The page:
Sunday, January 26, 2014

DB's Song of the Day (day 26):"'CAUSE CHEAP IS HOW I FEEL" (1990) Cowboy Junkies

Tomorrow is the birthday of Margo Timmins, lead singer for Cowboy Junkies. Today’s song was chosen because cold is how I feel, and those opening lines seem appropriate: “It’s the kind of night that’s so cold / When you spit it freezes before it hits the ground.”  Yup.

It’s also the first song I ever heard by Cowboy Junkies, given to me on a tape by my oldest friend, Tim, way back when it was new—in 1990. A little later, another friend, Mike at UDE, gave me a tape containing the LP The Trinity Session, from 1988, which is the benchmark of this particular band, and one of the earliest CDs I got when I finally got a CD player, 1992. Some time after that—about a decade—another friend, Emmy, sent me a link to their song “Bread and Wine” from their 2001 album Open, which recalled them to me, and around that time I saw them live at Toad’s Place in New Haven. Recently, another friend, Annie, laid on me what looks to be the complete works of the band, plus lots of bonus material, and among the many tracks was “’Cause Cheap is How I Feel,” which took me back.

On the clip from the Letterman show, Margo sings the song accompanied only by guitar and mandolin, but the vocal is spot on with that sultry slur. On the album version, there are drums and an accordion, which fleshes out the sound more, making it more “pop/country” but the spare live version is in some ways better.

In any case, it’s still, for me, a quintessential Cowboy Junkies song—shruggingly melancholy, as in “that’s just the way it is.” The spirit of this song was very real to me in the early Nineties, as was The Trinity Sessions; the sound of the Junkies’ music seemed to match a world of diminished expectations, or, maybe more to the point, spoke of the underlying melancholy that not even success and achievement can dispel. There’s something sad about the way the past always haunts the present, and that’s what this song is about.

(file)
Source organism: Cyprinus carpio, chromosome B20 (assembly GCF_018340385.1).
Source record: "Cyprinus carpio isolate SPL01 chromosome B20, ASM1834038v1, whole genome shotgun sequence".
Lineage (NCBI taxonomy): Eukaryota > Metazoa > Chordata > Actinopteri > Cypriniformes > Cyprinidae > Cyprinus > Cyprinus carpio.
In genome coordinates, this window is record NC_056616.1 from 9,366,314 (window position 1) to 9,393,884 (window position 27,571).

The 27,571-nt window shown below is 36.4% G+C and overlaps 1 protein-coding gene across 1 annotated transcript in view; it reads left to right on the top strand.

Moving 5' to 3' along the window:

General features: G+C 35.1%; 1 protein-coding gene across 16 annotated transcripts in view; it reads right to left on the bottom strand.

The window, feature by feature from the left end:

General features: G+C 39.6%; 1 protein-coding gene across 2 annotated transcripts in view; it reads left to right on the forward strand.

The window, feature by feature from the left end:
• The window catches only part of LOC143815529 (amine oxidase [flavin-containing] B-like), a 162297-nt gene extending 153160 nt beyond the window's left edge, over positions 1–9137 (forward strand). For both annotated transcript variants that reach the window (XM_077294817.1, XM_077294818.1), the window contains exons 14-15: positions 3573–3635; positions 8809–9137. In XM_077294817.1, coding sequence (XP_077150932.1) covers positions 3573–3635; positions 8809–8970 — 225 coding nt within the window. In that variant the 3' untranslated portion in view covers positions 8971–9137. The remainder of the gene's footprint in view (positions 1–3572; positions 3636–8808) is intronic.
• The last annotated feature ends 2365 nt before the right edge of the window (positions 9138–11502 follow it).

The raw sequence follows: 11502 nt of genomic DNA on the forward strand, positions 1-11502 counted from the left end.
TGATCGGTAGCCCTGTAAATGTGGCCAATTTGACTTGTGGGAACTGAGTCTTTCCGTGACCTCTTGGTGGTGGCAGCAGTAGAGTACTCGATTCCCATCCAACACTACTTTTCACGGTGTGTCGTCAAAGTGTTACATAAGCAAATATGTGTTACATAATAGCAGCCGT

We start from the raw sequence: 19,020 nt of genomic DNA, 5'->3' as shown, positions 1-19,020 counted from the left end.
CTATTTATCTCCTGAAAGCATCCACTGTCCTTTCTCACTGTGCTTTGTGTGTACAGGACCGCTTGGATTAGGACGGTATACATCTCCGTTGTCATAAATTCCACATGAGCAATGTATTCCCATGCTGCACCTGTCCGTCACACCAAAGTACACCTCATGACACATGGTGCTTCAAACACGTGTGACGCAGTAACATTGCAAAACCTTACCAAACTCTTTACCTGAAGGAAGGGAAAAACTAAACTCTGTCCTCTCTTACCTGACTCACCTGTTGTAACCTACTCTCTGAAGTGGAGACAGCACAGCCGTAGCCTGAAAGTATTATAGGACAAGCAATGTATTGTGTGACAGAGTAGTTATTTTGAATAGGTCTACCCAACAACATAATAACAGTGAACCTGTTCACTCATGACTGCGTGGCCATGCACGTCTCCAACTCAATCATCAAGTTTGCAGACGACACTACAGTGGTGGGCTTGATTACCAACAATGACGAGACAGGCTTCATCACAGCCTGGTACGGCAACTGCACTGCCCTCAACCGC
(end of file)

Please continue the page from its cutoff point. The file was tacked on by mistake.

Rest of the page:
“The sound of clinking bottles is the one sure thing I’ll always drag with me from my past.” A great line, and packed into it is a lifetime in the kinds of places John Fogerty sang about so memorably in “Lodi” (“every time I’ve had to play where people sat there drunk”). This is roadhouse blues from within the roadhouse circuit. The Junkies are a bit above that, but if you’ve ever been to Toad’s Place, you know they aren’t too far from it, ever. And the smell in there does get to you.

But the part of the song that always got me where I lived—and I think I should be able to just dial it up when I need it as it seems it will always suit now and then—is “why is it that every time I see you my love grows a little stronger.” What this speaks to is that kind of longing that—“like a lie about to be revealed”—one keeps secret and secure: “I horde all this to myself.”  Kudos to Margo (and her brother Michael, who wrote the song) for putting it out there like that. The anxiety, the resignation, the desperation—“find a pair of eyes to fall into and maybe strike a deal.” And, sure, it’s OK to recall “as you stare into the vacuum of his eyes and say ‘would you like to make a deal’?” Your body for my soul? When the body, sans soul, has no intrinsic value.

The idea of selling oneself cheap hangs over the whole song, but is that a particular situation or a general existential state? Hold out for the best offer?  Isn’t that being “cheap,” no matter how high the offer? You can buy my attention for . . . .  I’ll sell you my affection for . . .  “something small and frail and plastic.” That sounds about right.

It’s interesting how often different friends have referenced the Junkies to me, as if, well, something of that defeatism suits us all. Maybe.  Anyway, it’s the kind of song you'd give your soul for. Fair swap.

Happy birthday, Margo.  

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